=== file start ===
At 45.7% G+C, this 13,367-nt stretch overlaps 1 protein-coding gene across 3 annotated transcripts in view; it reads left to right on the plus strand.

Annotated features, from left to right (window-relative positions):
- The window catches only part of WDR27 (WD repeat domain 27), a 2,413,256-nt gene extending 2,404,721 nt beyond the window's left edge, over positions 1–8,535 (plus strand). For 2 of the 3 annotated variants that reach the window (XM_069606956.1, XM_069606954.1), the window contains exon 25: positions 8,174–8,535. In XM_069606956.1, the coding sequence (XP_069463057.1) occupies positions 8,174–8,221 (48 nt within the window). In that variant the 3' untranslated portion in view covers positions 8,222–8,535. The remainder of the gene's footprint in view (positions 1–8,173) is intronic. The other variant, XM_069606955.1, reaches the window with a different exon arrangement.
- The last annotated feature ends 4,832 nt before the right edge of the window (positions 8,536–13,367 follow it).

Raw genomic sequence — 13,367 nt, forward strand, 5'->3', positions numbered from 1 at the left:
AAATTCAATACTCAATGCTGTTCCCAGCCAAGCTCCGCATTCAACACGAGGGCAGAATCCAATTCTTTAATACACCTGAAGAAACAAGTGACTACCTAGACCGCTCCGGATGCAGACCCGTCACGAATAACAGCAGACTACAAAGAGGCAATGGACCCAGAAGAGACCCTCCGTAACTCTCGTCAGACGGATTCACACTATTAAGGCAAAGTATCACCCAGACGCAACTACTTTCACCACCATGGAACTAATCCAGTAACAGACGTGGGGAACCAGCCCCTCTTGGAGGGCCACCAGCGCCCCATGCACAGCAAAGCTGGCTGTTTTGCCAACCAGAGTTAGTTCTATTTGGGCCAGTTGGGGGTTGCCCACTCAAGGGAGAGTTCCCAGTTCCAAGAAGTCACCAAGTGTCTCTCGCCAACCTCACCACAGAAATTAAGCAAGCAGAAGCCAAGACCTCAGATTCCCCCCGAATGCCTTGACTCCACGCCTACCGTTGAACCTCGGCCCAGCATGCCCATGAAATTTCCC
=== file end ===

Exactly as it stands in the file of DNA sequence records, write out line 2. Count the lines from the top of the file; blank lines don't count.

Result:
Annotated features, from left to right (window-relative positions):